A CHRISTMAS PARTY INVITATION
DEAR MELBA: Please tell readers they're all invited to a Christmas party. The guest of honor will be Jesus Christ.
They can come whenever they're ready, but should try not to be late. Traditionally, we would specify Dec. 25, but He's always available, so the date is flexible. Oh, and the party place is in your heart. He'll meet you there.
It's not formal. Come as you are. He said something about furnishing new white robes and crowns. Admission is free. He already paid for everyone. We wouldn't have been able to afford it anyhow.
Refreshments will include new wine, bread and something He calls “Living Water,” followed by a supper that promises to be out of this world.
Gift suggestions: Your life. He already has everything else. But wait until you see what He has for you.
Entertainment will be joy, peace, truth, healing, etc. All “G” rated, so bring your children, too.
RSVP: sure to let Him know ahead so He can reserve a spot for you at the table. He's keeping a list of friends for future reference. He calls it the Lamb's Book of Life.
Go ahead and invite all your friends. See you there.
— MARY LEE COLWELL, Red Oak
DEAR MELBA: Mattie Young requested recipes for Christmas Cookies. These are good for Christmas, but they're also good all other times.
In 1962, Elsie Hauptman, a Southwestern Bell Telephone Co. friend, brought “a bunch” of these cookies to work and also shared her recipe. If you don't have Brazil nuts, use more walnuts.
1/4 pound margarine
3/4 cup brown sugar, packed
11/4 cups flour
1/2 teaspoon salt
1/2 teaspoon baking soda
1 cup chopped walnuts
1 cup Brazil nuts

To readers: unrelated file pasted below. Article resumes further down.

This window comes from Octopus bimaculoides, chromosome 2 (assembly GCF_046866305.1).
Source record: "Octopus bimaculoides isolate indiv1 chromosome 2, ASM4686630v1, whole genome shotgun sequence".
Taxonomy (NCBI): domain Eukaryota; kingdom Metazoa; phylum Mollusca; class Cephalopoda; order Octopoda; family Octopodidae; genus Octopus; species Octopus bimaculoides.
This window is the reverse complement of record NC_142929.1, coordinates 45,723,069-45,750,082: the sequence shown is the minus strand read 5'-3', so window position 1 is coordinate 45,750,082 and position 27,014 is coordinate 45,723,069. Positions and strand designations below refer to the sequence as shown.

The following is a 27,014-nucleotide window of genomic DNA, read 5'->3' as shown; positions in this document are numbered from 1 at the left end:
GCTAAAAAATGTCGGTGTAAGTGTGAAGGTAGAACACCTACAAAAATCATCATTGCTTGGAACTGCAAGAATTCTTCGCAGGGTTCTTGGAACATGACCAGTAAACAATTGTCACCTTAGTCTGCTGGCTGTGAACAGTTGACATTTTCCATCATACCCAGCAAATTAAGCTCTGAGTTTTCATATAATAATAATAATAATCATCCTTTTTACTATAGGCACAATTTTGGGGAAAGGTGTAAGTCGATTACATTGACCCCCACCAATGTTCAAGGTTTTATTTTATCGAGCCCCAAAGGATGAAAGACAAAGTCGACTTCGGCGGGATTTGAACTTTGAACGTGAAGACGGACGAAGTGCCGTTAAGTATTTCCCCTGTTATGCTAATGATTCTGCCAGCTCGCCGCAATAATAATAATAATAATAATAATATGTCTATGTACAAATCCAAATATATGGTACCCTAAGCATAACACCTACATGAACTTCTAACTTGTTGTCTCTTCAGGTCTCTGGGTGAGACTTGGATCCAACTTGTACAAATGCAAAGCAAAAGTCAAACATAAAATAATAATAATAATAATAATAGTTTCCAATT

1 cup angel-flake coconut, packed
1 pound chopped dates
1 small jar candied cherries
1 small jar candied pineapple
• Combine all ingredients and drop by teaspoon on cookie sheet. Bake in 275-degree oven 25 minutes.
— CHRISTINE WILLHITE HACKETT, Oklahoma City
DEAR MELBA: Remember Aunt Susan? I found one of her cookbooks while going through some of my mom's things. Printed in 1939, I must say, it's still in good shape. It's yours now.
— JANE WILSON, Weatherford
Jane sent me the book. The cover says, “Souvenir of the Ninth Annual Oklahoman — Times — WKY Cooking School,” conducted by Aunt Susan. I immediately sat down to read it, and found more than one recipe that appealed to me.
However, remember Anna Maude's Cafeteria? This book has Anna Maude's Eggnog Pie recipe, which would be a great pie for Christmas dinner.
ANNA MAUDE'S EGGNOG PIE
4 egg yolks, slightly beaten
1/2 cup sugar
1/2 teaspoon salt
1/2 cup warm water
1 envelope plain gelatin
1/4 cup cold water
4 egg whites, stiffly beaten
1/2 cup sugar
1 teaspoon nutmeg
2 teaspoons rum flavoring
Baked 9-inch pie shell
• Combine beaten egg yolks, 1/2-cup sugar, salt and warm water, stirring constantly, and cook until mixture coats the spoon.
• Soften gelatin in cold water and gradually add to hot custard, stirring until dissolved. Set aside to cool.
• When custard mixture starts to congeal, fold in the stiffly beaten egg whites which have been blended with 1/2-cup sugar, nutmeg and rum flavoring. Pour mixture into pie shell and chill until firm. Spread with layer of whipped cream and sprinkle with nutmeg before serving, if you like, or it may be served without cream.
DEAR MELBA: I couldn't resist taking this off a Facebook note someone had posted: What do you call Santa's elves? Subordinate clauses.
— KAYE MERRIAM, Oklahoma City
If you have a problem other readers might help solve or an idea you'd like to share, write to Melba's Swap Shop, Box 25125, Oklahoma City, OK 73125. Please include your name and address.